The RAM memory is used as a circular buffer, as we discussed in the implementation of our RMS meter. The depth of the DRAM must match the number of coefficients stored in the ROM. Because our filter requires a relatively low amount of taps, both the RAM and ROM are implemented as distributed memories.

As mentioned earlier, the core arithmetic operation of a FIR filter is the convolution, where each sample is multiplied by a coefficient, and all the products are then added together to generate the output. This operation, known as ‘multiply-accumulate’ or ‘multiply-add‘, is essential to DSP, and Xilinx’s Floating Core Operator IP includes a mode that performs a multiply-add as a single instruction.

The FIR Filter FSM drives the memory and multiply-add cores to provide the complete functionality of the FIR Filter. Upon start, it first waits for the sample DRAM to be filled. After that, for every news sample it cycles through the sample DRAM and coefficient DROM performing the multiply-add operations. When this is done, the FIR FIlter FSM updates the module outputs.

The RTL code for the FIR Filter module is shown below.

```
module fir_filter # (
parameter integer SP_FLOATING_POINT_BIT_WIDTH = 32
) (
input logic i_clock,
// Audio Input
input logic i_data_valid,
input logic [SP_FLOATING_POINT_BIT_WIDTH-1 : 0] i_data_left,
input logic [SP_FLOATING_POINT_BIT_WIDTH-1 : 0] i_data_right,
// Audio Output
output logic o_data_valid,
output logic [SP_FLOATING_POINT_BIT_WIDTH-1 : 0] o_data_left,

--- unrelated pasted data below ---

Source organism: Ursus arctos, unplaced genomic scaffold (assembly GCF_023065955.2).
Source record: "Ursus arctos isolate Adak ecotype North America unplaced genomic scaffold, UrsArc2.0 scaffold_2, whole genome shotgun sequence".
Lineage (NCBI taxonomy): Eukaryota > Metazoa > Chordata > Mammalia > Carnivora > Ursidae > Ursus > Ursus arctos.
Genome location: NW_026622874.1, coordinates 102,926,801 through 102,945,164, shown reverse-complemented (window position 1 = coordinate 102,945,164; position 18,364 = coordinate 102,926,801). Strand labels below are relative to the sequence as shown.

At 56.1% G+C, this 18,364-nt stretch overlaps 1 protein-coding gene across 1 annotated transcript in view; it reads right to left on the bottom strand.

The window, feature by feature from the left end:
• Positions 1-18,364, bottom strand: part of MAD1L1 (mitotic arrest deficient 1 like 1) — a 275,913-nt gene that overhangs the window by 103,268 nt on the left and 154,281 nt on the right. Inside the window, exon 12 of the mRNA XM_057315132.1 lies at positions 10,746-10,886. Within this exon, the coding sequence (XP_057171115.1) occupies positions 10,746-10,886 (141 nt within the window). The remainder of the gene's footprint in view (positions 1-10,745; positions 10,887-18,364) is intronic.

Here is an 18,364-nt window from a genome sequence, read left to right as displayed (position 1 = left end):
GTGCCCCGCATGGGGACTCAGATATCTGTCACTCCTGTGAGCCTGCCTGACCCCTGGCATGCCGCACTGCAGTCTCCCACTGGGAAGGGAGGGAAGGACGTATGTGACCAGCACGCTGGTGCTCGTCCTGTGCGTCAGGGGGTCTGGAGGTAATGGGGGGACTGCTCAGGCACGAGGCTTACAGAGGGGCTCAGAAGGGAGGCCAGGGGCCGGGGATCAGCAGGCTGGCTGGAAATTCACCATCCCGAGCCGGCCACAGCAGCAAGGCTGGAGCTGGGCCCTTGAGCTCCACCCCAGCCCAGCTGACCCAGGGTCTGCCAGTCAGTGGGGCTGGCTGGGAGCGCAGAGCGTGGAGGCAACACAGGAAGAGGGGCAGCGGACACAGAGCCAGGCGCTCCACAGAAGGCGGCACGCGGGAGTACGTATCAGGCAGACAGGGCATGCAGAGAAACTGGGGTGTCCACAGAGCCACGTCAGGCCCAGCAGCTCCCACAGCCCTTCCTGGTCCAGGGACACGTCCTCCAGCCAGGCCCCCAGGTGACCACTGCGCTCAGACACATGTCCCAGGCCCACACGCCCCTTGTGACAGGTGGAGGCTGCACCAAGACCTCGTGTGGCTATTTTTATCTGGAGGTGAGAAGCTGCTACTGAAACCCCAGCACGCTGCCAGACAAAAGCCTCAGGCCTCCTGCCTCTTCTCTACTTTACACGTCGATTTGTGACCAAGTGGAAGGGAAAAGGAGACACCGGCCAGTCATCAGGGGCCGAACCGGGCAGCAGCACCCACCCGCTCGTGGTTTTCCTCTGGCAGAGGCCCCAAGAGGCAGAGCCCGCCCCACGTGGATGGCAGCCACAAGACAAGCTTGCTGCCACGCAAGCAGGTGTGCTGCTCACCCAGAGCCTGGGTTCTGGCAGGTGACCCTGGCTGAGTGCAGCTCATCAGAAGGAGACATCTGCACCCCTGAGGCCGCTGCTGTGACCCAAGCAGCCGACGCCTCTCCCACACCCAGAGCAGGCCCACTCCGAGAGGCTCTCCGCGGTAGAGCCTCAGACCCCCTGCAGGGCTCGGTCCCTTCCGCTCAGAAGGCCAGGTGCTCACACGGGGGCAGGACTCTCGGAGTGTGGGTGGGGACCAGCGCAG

output logic [SP_FLOATING_POINT_BIT_WIDTH-1 : 0] o_data_right
);
timeunit 1ns;
timeprecision 1ps;
logic [4 : 0] sample_dram_wr_addr;
logic [4 : 0] sample_dram_rd_addr;
logic [31 : 0] sample_dram_data_out;
fir_filter_sample_dram fir_filter_sample_dram_inst (
.a (sample_dram_wr_addr),
.d (i_data_left),
.dpra (sample_dram_rd_addr),
.clk (i_clock),
.we (i_data_valid),
.qdpo (sample_dram_data_out)
);
logic [4 : 0] coeff_drom_rd_addr;
logic [31 : 0] coeff_drom_data_out;
fir_filter_coeff_drom fir_filter_coeff_drom_inst (
.a (coeff_drom_rd_addr),
.clk (i_clock),
.qspo (coeff_drom_data_out)
);
logic fp_mult_add_data_in_valid;
logic [SP_FLOATING_POINT_BIT_WIDTH-1 : 0] fp_mult_add_data_in_a;
logic [SP_FLOATING_POINT_BIT_WIDTH-1 : 0] fp_mult_add_data_in_b;
logic [SP_FLOATING_POINT_BIT_WIDTH-1 : 0] fp_mult_add_data_in_c;
logic fp_mult_add_data_out_valid;
logic [SP_FLOATING_POINT_BIT_WIDTH-1 : 0] fp_mult_add_data_out;
fp_mult_add fp_mult_add_inst (
.aclk (i_clock),
.s_axis_a_tvalid (fp_mult_add_data_in_valid),
.s_axis_a_tdata (fp_mult_add_data_in_a),
.s_axis_b_tvalid (fp_mult_add_data_in_valid),